Theories of Self-Development
- Understand the difference between psychological and sociological theories of self-development
- Explain the process of moral development
When we are born, we have a genetic makeup and biological traits. However, who we are as human beings develops through social interaction. The nature vs. nurture debate refers to the ‘debate’ over how biological factors and social factors shape social behavior. Debate is in quotes because in the twentieth century this is no longer a debate on which approach matters. Mainstream natural sciences and social sciences agree that both biological and social factors shape human behavior. However, discipline perspectives certainly weight one part of the process ( or ) over the other. Even within the social sciences, there is some varied perspective on how to understand human behavior. Many scholars, both in the fields of psychology and in sociology, have described the process of self-development as a precursor to understanding how that “self” becomes socialized. You might be wondering: if sociologists and psychologists are both interested in people and their behavior, how are these two disciplines different? What do they agree on, and where do their ideas diverge? The answers are complicated, but the distinction is important to scholars in both fields.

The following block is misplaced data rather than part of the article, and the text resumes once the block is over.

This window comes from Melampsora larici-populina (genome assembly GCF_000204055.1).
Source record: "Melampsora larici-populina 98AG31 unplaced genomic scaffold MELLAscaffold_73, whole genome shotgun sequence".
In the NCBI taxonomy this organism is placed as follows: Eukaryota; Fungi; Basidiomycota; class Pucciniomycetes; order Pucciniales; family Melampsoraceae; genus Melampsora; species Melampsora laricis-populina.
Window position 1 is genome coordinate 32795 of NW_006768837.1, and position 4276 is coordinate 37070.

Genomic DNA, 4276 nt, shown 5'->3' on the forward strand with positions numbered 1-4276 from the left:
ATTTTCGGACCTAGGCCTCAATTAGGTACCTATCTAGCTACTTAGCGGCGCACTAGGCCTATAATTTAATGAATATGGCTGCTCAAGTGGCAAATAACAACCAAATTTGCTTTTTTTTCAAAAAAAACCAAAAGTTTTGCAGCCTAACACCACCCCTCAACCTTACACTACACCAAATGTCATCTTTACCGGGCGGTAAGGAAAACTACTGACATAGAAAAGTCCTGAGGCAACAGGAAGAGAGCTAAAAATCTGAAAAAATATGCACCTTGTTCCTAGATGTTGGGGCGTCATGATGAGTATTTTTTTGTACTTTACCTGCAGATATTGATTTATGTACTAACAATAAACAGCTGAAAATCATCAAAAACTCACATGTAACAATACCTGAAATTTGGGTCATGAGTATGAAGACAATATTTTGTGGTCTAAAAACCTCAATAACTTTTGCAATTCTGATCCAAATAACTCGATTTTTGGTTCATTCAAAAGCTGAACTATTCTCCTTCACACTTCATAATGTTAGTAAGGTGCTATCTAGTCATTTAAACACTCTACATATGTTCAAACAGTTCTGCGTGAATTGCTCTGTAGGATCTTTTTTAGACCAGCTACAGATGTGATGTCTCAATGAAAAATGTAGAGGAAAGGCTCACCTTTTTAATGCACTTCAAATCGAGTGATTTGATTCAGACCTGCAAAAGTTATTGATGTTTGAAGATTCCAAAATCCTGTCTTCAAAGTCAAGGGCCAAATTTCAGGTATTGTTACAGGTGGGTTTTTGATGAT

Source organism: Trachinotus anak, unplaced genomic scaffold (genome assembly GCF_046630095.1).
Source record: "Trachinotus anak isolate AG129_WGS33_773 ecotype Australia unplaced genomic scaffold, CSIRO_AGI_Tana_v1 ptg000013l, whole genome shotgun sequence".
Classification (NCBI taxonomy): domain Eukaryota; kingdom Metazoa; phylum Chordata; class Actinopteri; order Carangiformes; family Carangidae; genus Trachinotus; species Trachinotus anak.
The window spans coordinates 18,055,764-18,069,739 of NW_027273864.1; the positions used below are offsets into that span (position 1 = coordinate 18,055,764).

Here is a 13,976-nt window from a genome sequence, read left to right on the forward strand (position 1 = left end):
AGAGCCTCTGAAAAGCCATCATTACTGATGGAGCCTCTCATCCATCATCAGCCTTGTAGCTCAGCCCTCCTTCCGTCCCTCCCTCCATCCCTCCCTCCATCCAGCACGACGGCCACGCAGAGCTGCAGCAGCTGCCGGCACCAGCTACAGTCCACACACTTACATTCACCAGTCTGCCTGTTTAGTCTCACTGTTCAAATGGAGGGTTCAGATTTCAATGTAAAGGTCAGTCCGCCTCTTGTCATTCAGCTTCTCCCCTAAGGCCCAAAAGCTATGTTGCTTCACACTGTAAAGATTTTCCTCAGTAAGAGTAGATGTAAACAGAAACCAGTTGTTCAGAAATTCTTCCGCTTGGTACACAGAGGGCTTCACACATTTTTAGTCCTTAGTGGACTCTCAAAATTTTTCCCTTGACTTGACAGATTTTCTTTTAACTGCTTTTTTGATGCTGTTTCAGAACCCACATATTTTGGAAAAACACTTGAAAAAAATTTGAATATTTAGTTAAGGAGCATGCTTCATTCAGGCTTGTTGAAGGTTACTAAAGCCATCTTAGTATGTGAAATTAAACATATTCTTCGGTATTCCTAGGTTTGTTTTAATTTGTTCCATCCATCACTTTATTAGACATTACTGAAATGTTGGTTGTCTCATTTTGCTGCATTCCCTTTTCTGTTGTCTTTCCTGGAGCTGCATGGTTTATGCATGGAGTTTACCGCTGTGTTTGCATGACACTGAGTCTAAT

As a general difference, we might say that while both disciplines are interested in human behavior, psychologists are focused on how the mind influences that behavior, while sociologists study the role of society in shaping behavior
Psychological Perspectives on Self-Development